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What is the point of solar shading?
The National Energy Foundation cites the key benefits of solar shading as:
- Thermal comfort – providing an insulating protection for the building envelope, reducing solar heat gain in the building
- Visual comfort – greater use of transparent façade materials enables higher levels of natural daylighting, without the high levels of glare that can occur without shading.
- Internal air quality – lower internal temperatures without detriment to the supply of fresh air
- Overheating – reduces extent to which incoming solar radiation is absorbed by internal objects and re-radiated as thermal radiation (i.e. greenhouse effect)
Should I choose aluminium or timber as the material for the solar shading fins?
The answer depends on the drivers for the material selection. Timber can often be specified due to the specific aesthetic being sought. Western Red Cedar, for example, ages to an attractive silver grey colour. However, another key driver is the sustainability of timber, particularly where the timber is sourced from FSC certified forests. Aluminium is increasingly popular due to its high strength to weight ratio, non-combustible composition and lower maintenance requirements. Modern finishes to aluminium can also mimic the effect of timber with much greater realism.
Should I have a solar shading system outside or will internal shades achieve the same objective?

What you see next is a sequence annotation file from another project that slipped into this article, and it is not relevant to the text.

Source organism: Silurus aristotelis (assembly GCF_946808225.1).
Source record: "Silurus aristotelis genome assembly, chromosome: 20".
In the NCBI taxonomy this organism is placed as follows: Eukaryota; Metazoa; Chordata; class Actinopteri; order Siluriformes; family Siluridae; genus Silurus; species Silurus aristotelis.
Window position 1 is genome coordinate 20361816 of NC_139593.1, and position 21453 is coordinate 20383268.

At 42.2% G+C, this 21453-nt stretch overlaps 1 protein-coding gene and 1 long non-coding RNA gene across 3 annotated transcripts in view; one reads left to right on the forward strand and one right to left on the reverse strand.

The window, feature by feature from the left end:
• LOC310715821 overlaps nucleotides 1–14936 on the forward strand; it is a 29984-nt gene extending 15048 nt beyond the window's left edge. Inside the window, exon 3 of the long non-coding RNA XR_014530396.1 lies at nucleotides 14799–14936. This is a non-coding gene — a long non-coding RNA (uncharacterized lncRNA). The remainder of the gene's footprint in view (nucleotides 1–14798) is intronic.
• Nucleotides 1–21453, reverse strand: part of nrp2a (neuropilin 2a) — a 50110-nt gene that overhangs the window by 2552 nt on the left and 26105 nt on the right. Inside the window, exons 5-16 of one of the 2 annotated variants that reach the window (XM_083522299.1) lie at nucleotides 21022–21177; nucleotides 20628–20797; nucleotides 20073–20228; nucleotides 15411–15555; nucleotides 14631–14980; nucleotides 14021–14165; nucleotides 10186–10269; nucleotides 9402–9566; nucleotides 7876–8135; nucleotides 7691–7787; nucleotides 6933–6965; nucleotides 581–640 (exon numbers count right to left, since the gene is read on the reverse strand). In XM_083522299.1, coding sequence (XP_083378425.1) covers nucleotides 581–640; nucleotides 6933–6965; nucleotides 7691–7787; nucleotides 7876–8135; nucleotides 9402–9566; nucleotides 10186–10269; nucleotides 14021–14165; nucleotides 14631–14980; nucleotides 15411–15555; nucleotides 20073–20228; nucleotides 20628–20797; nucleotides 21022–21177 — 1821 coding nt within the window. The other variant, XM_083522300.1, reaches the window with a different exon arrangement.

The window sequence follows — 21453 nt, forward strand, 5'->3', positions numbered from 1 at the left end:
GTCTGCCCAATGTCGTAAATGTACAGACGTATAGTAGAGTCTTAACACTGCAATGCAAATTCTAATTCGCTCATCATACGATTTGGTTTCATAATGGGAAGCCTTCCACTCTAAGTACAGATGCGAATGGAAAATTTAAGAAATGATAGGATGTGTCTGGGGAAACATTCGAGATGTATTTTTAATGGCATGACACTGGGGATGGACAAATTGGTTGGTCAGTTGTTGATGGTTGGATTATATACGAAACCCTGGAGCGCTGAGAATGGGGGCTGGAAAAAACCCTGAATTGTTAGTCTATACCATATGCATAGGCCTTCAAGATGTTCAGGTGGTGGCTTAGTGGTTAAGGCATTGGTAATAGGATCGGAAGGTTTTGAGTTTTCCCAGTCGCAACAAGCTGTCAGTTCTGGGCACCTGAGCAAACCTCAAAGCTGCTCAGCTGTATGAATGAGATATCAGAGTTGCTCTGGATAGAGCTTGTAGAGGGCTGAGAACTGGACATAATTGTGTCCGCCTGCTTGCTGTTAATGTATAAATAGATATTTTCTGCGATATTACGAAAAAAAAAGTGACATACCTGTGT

Do I only need solar shading on the southern elevation?
What are the benefits of a dynamic solar shading solution?
How are the balconies fixed to the building?
Do I need rainwater drainage on my balcony?
Are laminated and toughened glass the same?
Which type of glass is best for use as a balustrade?
The question of whether toughened glass or laminated glass is best depends on the application. If the development is greater than 18 m in height, laminated glass is not permitted due to the combustibility of the plastic layer that is sandwiched between the two sheets of glass. Toughened glass is therefore the typical choice here.
Toughened glass tends to be significantly stronger than laminated glass. Toughened glass is therefore more difficult to break. However, if the glass does break, unlike laminated glass, toughened glass shatters. Some people prefer laminated glass on overhead glass structures. Others will argue that toughened glass is still the safer option as the likelihood of it shattering is far less likely, while the tiny fragments of glass that do rain down are not sharp or jagged and therefore unlikely to cause serious injury.
When do I need to specify aluminium decking rather than a composite deck?
Is the choice of ventilation louvre system based solely on aesthetics?
No. The choice of ventilation louvre should be made on the basis of two primary characteristics: (1) discharge loss coefficient, i.e. pressure drop. This impacts on the performance of the mechanical and electrical plant; and (2) penetration of rain through the louvre system.
Do the perforated panels need to be uniform or can bespoke patterns be created?
Levolux can supply panels that have been perforated to bespoke patterns, whether that is a logo, brand message or any other image type.
Should I specify an anodised or polyester powder coated finish to aluminium?
Polyester powder coating (PPC) offers the advantages of having the largest possible choice of colour and textured / effect coatings. PPC finishes tend to have greater uniformity of colour, even when produced across different batches. Whilst PPC coats the profile, anodised finishes become ‘ingrained’ and offers even greater peel resistance. Anodising may therefore be preferable in applications involving large amounts of trafficking / use. Anodising can also achieve a deeper metallic colour.
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